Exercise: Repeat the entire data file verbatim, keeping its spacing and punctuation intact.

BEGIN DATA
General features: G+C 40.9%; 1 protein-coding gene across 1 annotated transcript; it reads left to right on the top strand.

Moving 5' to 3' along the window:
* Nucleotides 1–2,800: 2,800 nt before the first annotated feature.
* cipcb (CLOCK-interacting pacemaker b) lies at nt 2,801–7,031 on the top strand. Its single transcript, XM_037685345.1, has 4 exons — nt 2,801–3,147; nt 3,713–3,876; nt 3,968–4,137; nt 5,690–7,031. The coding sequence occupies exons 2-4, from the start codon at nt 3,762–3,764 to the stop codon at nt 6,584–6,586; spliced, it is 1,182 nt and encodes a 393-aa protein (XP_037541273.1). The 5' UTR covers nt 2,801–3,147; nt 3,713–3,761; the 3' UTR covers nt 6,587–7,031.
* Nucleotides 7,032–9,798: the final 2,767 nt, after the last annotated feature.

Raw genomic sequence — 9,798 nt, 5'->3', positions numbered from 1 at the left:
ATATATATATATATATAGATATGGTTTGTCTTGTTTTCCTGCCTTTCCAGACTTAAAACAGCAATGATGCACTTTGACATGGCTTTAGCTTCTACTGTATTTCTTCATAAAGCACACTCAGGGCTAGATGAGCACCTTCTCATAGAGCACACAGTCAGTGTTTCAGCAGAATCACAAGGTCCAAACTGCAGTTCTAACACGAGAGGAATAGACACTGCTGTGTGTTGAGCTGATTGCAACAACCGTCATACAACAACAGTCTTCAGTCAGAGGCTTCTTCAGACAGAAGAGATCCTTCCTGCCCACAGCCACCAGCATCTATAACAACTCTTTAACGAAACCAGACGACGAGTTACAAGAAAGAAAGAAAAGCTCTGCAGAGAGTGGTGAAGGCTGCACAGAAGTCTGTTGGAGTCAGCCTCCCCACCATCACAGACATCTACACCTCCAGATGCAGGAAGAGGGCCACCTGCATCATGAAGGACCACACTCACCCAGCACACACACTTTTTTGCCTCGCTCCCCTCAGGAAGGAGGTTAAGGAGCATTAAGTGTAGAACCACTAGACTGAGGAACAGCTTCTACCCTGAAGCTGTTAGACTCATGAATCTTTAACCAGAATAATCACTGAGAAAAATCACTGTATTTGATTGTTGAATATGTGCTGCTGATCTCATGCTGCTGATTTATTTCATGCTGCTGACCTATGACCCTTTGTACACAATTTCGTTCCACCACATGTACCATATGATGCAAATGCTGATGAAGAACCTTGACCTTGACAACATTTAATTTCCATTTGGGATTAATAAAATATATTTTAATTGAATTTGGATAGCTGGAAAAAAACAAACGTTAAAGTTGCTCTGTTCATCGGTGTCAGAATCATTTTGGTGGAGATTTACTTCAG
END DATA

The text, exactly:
General features: G+C 40.9%; 1 protein-coding gene across 1 annotated transcript; it reads left to right on the top strand.

Moving 5' to 3' along the window:
* Nucleotides 1–2,800: 2,800 nt before the first annotated feature.
* cipcb (CLOCK-interacting pacemaker b) lies at nt 2,801–7,031 on the top strand. Its single transcript, XM_037685345.1, has 4 exons — nt 2,801–3,147; nt 3,713–3,876; nt 3,968–4,137; nt 5,690–7,031. The coding sequence occupies exons 2-4, from the start codon at nt 3,762–3,764 to the stop codon at nt 6,584–6,586; spliced, it is 1,182 nt and encodes a 393-aa protein (XP_037541273.1). The 5' UTR covers nt 2,801–3,147; nt 3,713–3,761; the 3' UTR covers nt 6,587–7,031.
* Nucleotides 7,032–9,798: the final 2,767 nt, after the last annotated feature.

Raw genomic sequence — 9,798 nt, 5'->3', positions numbered from 1 at the left:
ATATATATATATATATAGATATGGTTTGTCTTGTTTTCCTGCCTTTCCAGACTTAAAACAGCAATGATGCACTTTGACATGGCTTTAGCTTCTACTGTATTTCTTCATAAAGCACACTCAGGGCTAGATGAGCACCTTCTCATAGAGCACACAGTCAGTGTTTCAGCAGAATCACAAGGTCCAAACTGCAGTTCTAACACGAGAGGAATAGACACTGCTGTGTGTTGAGCTGATTGCAACAACCGTCATACAACAACAGTCTTCAGTCAGAGGCTTCTTCAGACAGAAGAGATCCTTCCTGCCCACAGCCACCAGCATCTATAACAACTCTTTAACGAAACCAGACGACGAGTTACAAGAAAGAAAGAAAAGCTCTGCAGAGAGTGGTGAAGGCTGCACAGAAGTCTGTTGGAGTCAGCCTCCCCACCATCACAGACATCTACACCTCCAGATGCAGGAAGAGGGCCACCTGCATCATGAAGGACCACACTCACCCAGCACACACACTTTTTTGCCTCGCTCCCCTCAGGAAGGAGGTTAAGGAGCATTAAGTGTAGAACCACTAGACTGAGGAACAGCTTCTACCCTGAAGCTGTTAGACTCATGAATCTTTAACCAGAATAATCACTGAGAAAAATCACTGTATTTGATTGTTGAATATGTGCTGCTGATCTCATGCTGCTGATTTATTTCATGCTGCTGACCTATGACCCTTTGTACACAATTTCGTTCCACCACATGTACCATATGATGCAAATGCTGATGAAGAACCTTGACCTTGACAACATTTAATTTCCATTTGGGATTAATAAAATATATTTTAATTGAATTTGGATAGCTGGAAAAAAACAAACGTTAAAGTTGCTCTGTTCATCGGTGTCAGAATCATTTTGGTGGAGATTTACTTCAG